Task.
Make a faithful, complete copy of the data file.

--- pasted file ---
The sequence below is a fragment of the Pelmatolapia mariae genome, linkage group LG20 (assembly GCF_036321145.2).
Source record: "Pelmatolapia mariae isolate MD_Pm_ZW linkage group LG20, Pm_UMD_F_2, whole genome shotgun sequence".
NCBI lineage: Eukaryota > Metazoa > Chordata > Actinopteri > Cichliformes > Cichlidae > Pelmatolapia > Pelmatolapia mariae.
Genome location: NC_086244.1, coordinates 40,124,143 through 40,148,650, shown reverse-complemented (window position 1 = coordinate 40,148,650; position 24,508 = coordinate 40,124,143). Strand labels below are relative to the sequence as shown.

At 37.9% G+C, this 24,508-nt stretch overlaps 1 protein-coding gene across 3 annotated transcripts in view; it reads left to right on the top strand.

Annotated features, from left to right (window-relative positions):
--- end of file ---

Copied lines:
The sequence below is a fragment of the Pelmatolapia mariae genome, linkage group LG20 (assembly GCF_036321145.2).
Source record: "Pelmatolapia mariae isolate MD_Pm_ZW linkage group LG20, Pm_UMD_F_2, whole genome shotgun sequence".
NCBI lineage: Eukaryota > Metazoa > Chordata > Actinopteri > Cichliformes > Cichlidae > Pelmatolapia > Pelmatolapia mariae.
Genome location: NC_086244.1, coordinates 40,124,143 through 40,148,650, shown reverse-complemented (window position 1 = coordinate 40,148,650; position 24,508 = coordinate 40,124,143). Strand labels below are relative to the sequence as shown.

At 37.9% G+C, this 24,508-nt stretch overlaps 1 protein-coding gene across 3 annotated transcripts in view; it reads left to right on the top strand.

Annotated features, from left to right (window-relative positions):